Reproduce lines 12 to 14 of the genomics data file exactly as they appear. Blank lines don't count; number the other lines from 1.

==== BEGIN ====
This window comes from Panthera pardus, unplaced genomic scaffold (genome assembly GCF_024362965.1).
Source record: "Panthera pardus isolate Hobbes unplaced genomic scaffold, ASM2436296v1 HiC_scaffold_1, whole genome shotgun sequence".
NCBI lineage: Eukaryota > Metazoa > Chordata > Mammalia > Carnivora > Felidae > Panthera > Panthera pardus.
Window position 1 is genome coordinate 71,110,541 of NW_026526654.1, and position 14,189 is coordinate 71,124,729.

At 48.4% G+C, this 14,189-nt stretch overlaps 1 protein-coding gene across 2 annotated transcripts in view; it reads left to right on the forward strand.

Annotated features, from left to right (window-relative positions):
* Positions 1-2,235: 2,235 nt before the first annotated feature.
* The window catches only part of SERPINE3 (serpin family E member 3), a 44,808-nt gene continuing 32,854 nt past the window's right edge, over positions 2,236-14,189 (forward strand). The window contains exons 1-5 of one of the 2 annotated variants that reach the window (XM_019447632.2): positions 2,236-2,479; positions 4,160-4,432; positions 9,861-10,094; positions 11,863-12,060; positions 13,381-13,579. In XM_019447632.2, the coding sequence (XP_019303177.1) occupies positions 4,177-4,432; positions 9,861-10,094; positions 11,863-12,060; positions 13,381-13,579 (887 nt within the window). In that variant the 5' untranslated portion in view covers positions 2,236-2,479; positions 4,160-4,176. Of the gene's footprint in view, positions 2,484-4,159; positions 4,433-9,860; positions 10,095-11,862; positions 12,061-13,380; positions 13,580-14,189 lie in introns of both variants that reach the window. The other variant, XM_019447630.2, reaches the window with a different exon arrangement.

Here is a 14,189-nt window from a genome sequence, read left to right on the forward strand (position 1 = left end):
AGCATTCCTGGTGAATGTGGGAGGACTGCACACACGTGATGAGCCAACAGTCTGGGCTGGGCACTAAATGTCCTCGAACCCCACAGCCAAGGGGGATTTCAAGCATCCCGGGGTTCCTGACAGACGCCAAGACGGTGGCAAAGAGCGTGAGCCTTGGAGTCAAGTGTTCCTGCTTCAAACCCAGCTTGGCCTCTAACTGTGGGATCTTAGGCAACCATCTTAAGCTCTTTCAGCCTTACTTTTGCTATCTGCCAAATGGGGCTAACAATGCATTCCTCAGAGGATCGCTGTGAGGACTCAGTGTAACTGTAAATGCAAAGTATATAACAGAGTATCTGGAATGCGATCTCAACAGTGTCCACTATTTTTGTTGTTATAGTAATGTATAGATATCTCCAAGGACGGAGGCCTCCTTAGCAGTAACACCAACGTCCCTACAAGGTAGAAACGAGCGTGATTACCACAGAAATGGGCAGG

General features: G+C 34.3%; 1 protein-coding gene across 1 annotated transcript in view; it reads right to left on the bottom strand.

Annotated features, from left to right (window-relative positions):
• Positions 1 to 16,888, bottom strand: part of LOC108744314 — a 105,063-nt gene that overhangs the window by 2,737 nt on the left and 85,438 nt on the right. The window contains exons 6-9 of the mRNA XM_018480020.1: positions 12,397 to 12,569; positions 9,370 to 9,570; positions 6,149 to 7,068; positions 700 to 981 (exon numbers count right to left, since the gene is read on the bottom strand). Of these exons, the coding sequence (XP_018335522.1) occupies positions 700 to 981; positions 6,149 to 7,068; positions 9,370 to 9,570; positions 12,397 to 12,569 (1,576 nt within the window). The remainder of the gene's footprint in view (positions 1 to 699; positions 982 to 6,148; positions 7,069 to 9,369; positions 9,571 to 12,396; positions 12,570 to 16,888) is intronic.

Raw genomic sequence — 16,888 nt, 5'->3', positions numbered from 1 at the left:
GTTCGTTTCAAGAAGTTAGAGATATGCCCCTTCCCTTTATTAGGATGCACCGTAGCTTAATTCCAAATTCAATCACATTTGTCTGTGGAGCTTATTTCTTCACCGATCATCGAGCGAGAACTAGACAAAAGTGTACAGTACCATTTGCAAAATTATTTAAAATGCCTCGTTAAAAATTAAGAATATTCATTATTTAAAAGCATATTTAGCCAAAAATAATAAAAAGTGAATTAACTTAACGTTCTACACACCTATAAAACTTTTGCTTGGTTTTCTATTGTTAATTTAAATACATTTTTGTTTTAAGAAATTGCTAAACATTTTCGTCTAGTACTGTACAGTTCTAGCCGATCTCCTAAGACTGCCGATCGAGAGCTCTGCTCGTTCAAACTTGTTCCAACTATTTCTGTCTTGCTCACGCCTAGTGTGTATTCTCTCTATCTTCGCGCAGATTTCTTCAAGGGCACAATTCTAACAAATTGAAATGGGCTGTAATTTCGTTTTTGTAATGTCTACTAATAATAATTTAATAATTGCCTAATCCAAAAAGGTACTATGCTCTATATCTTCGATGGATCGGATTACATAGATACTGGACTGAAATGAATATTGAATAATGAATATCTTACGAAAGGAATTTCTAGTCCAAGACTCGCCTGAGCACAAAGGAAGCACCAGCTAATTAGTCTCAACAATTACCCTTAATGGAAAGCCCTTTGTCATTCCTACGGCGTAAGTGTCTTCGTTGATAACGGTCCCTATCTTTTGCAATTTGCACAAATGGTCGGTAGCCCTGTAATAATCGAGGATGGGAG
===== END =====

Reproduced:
Annotated features, from left to right (window-relative positions):
• Positions 1 to 16,888, bottom strand: part of LOC108744314 — a 105,063-nt gene that overhangs the window by 2,737 nt on the left and 85,438 nt on the right. The window contains exons 6-9 of the mRNA XM_018480020.1: positions 12,397 to 12,569; positions 9,370 to 9,570; positions 6,149 to 7,068; positions 700 to 981 (exon numbers count right to left, since the gene is read on the bottom strand). Of these exons, the coding sequence (XP_018335522.1) occupies positions 700 to 981; positions 6,149 to 7,068; positions 9,370 to 9,570; positions 12,397 to 12,569 (1,576 nt within the window). The remainder of the gene's footprint in view (positions 1 to 699; positions 982 to 6,148; positions 7,069 to 9,369; positions 9,571 to 12,396; positions 12,570 to 16,888) is intronic.

Raw genomic sequence — 16,888 nt, 5'->3', positions numbered from 1 at the left: